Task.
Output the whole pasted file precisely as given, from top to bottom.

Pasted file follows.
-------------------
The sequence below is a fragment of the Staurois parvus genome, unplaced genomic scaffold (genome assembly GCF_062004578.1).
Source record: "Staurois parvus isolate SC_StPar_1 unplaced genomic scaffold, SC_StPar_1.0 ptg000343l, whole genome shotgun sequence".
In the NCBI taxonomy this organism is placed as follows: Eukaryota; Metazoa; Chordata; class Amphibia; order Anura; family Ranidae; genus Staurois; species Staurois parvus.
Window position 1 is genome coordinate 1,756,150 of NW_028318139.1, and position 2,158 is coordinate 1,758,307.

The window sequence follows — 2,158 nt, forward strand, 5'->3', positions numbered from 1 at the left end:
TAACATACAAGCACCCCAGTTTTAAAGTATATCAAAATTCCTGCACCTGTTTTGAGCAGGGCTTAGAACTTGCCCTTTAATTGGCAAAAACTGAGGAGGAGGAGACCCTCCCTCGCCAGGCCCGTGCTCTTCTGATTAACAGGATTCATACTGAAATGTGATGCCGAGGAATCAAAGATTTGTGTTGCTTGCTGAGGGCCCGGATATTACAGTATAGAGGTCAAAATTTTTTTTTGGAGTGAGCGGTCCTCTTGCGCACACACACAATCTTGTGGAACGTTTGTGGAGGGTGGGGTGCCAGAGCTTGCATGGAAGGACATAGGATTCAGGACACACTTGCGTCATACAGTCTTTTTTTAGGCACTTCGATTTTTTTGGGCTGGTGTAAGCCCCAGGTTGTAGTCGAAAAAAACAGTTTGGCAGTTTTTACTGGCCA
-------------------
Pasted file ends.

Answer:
The sequence below is a fragment of the Staurois parvus genome, unplaced genomic scaffold (genome assembly GCF_062004578.1).
Source record: "Staurois parvus isolate SC_StPar_1 unplaced genomic scaffold, SC_StPar_1.0 ptg000343l, whole genome shotgun sequence".
In the NCBI taxonomy this organism is placed as follows: Eukaryota; Metazoa; Chordata; class Amphibia; order Anura; family Ranidae; genus Staurois; species Staurois parvus.
Window position 1 is genome coordinate 1,756,150 of NW_028318139.1, and position 2,158 is coordinate 1,758,307.

The window sequence follows — 2,158 nt, forward strand, 5'->3', positions numbered from 1 at the left end:
TAACATACAAGCACCCCAGTTTTAAAGTATATCAAAATTCCTGCACCTGTTTTGAGCAGGGCTTAGAACTTGCCCTTTAATTGGCAAAAACTGAGGAGGAGGAGACCCTCCCTCGCCAGGCCCGTGCTCTTCTGATTAACAGGATTCATACTGAAATGTGATGCCGAGGAATCAAAGATTTGTGTTGCTTGCTGAGGGCCCGGATATTACAGTATAGAGGTCAAAATTTTTTTTTGGAGTGAGCGGTCCTCTTGCGCACACACACAATCTTGTGGAACGTTTGTGGAGGGTGGGGTGCCAGAGCTTGCATGGAAGGACATAGGATTCAGGACACACTTGCGTCATACAGTCTTTTTTTAGGCACTTCGATTTTTTTGGGCTGGTGTAAGCCCCAGGTTGTAGTCGAAAAAAACAGTTTGGCAGTTTTTACTGGCCA